Using And Understanding Financial Ratios

Logo: Using And Understanding Financial Ratios

Ratio analysis uses an amalgamation of financial or operating data from a company or industry to provide a basis for comparison. Every ratio measures a unique association that may have an impact on other ratios. In accounts, a financial ratio or accounting ratio is used to evaluate the overall financial condition of a company or other organization. Company owners, stockholders, or potential investors use ratio analysis to gauge viability, liabilities, and future performance.

A company owner should continuously evaluate the performance of the company by comparing its historical figures with those for industry competitors and even with those for successful businesses in other industries. To complete a thorough examination of a company’s proficiency, however, an owner needs to look at more than easily attainable numbers such as sales, profits, and total assets. Ratio analysis needs to be used to read between the lines of financial statements and make sense of the numbers. This will allow the owner to identify and quantify the company’s strengths and weaknesses, evaluate its financial position, and understand the risks it may be facing.

For private and institutional investors, ratios are important profit tools in financial analysis. Although ratios report mostly on past performance, they can be predictive too, and can provide indications of potential problem areas. Ratio analysis is used primarily to compare a company’s financial results over a period of time–a method sometimes called trend analysis. Trend analysis can also show how a company’s ratios stack up against those of other businesses, both within and outside the industry. Ratios allow for comparisons between companies, between industries, between time periods for a single company, and between a single company and its industry.

A multitude of financial ratios is available. The following are generally considered the most important:

- Liquidity Ratios measure how readily a company can meet its obligations.

- Profitability Ratios give an indication of the earnings and profitability potential of a company.

- Asset Management Ratios gauge how efficiently a company can change assets into sales.

- Debt Management Ratios indicate how debt-leveraged a company is, and how it can manage the debt in terms of assets and operating income.

- Dividend/Market Value Ratios measure how well a company uses its assets to generate earnings.

- Profitability Ratios indicate earnings and potential profitability.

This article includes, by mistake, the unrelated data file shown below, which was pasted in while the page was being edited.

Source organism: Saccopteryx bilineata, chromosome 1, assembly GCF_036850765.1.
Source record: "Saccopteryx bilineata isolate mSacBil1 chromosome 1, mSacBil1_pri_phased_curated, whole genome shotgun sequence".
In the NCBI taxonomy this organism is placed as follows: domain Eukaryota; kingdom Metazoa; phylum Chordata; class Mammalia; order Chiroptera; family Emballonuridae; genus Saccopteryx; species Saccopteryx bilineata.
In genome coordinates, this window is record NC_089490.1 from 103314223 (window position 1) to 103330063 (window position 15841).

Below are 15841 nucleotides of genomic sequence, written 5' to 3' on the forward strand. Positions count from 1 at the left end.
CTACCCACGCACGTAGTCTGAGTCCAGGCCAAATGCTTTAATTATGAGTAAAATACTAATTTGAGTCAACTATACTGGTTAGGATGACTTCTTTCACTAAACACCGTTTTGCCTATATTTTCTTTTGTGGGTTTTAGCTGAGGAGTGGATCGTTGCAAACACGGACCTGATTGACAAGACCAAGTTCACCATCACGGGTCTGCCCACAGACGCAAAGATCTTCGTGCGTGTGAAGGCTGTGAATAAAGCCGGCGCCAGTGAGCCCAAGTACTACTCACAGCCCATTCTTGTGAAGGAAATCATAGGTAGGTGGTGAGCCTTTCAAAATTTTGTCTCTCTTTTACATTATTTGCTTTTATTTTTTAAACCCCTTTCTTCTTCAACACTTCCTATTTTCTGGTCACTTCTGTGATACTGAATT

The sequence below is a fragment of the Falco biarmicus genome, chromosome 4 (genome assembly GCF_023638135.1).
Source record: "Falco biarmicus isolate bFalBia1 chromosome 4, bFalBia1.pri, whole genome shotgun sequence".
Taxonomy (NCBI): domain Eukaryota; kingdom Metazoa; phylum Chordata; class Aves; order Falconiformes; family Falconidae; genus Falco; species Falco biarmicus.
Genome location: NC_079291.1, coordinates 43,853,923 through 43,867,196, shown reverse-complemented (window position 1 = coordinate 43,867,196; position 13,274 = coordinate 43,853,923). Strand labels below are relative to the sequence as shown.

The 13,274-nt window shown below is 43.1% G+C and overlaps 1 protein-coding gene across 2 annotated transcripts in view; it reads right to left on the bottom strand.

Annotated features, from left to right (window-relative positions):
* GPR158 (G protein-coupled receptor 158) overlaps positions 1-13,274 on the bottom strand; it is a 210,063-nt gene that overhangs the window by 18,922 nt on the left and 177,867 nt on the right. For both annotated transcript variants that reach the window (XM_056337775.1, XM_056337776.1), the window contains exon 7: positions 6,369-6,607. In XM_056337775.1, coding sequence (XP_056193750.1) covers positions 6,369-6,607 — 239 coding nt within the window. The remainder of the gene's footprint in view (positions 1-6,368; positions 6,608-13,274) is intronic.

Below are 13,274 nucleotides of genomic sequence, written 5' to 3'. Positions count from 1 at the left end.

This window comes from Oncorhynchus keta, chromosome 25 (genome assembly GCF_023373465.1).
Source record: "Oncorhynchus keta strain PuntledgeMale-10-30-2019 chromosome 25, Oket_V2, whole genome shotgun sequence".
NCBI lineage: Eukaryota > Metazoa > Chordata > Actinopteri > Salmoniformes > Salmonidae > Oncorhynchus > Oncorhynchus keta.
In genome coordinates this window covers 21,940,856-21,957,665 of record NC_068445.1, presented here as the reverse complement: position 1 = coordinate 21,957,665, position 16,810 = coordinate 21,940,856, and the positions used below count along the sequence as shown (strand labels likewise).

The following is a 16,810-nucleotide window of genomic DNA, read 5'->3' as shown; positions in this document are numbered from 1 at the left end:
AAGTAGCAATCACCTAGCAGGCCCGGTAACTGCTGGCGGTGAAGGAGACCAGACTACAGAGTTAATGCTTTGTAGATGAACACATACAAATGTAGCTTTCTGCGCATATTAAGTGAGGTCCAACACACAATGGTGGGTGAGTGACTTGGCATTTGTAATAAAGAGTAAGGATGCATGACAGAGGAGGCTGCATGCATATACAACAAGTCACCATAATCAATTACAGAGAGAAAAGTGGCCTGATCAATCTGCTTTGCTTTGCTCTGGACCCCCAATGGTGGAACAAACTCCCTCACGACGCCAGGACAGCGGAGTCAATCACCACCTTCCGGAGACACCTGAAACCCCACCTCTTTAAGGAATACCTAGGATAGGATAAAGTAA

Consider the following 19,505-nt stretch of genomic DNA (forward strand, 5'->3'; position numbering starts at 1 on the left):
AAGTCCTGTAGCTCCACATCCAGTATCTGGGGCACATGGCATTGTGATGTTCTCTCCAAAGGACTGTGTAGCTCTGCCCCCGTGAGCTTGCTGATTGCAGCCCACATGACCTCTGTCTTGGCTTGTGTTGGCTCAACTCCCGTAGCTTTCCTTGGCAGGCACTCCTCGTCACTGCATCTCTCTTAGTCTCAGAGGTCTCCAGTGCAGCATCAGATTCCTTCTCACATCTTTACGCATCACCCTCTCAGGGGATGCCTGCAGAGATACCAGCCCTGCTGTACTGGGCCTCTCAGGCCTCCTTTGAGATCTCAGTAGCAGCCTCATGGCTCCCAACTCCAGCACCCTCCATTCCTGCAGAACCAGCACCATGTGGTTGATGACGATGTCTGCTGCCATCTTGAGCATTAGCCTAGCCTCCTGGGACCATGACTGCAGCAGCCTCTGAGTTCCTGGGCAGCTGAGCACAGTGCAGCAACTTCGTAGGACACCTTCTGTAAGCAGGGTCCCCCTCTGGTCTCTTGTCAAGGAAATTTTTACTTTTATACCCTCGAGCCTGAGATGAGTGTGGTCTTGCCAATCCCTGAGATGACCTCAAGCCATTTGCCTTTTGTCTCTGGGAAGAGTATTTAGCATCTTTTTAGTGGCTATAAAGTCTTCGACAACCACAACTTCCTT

- Financial ratios use a combination of financial and/or operating data to allow potential investors to judge the viability, liabilities, and probable future performance of a company or industry.

- Ratio analysis permits analysts to read between the lines of financial statements and make sense of the numbers, thereby identifying and quantifying a company’s strengths and weaknesses.

- Financial ratios can provide indications of potential problem areas and allow corrective measures to be taken.

- Due to different worldwide accounting standards, comparisons between companies and industries are not always possible.

- Financial ratios may not always reflect the true nature of a company’s accounts, as managers may attempt to gloss over problems.

- Financial ratios are based only on past performance; they cannot take into account future events.

Action Checklist
- Obtain as much information and compare as many ratios as possible before committing to an expensive decision.

- Make sure that you have analyzed the financial ratios in detail. If in doubt, consult an expert analyst.

- Be prepared to be involved in a long and complicated process of analysis. Some gray areas will not be resolved by financial ratios.

- Do not economize by taking shortcuts, because hidden problems may cost more in the long run.

Dos and Don’ts
- In a comparative analysis of a company’s financial statements over a period of time, make allowances for any changes in accounting policies that occurred during the period.

- When comparing a business with others in an industry, allow for any material differences in accounting policies between the compared company and industry norms.

- Determine whether ratios were calculated before or after adjustments were made to the balance sheet or income statement, such as non-recurring items and inventory or pro forma adjustments. In many cases, these adjustments can significantly affect the ratios.

- Carefully examine any departures from industry norms.

- Don’t rely only on ratios when making decisions. Use market research to confirm the results.

- Don’t fall into the trap of thinking that financial ratios are infallible.

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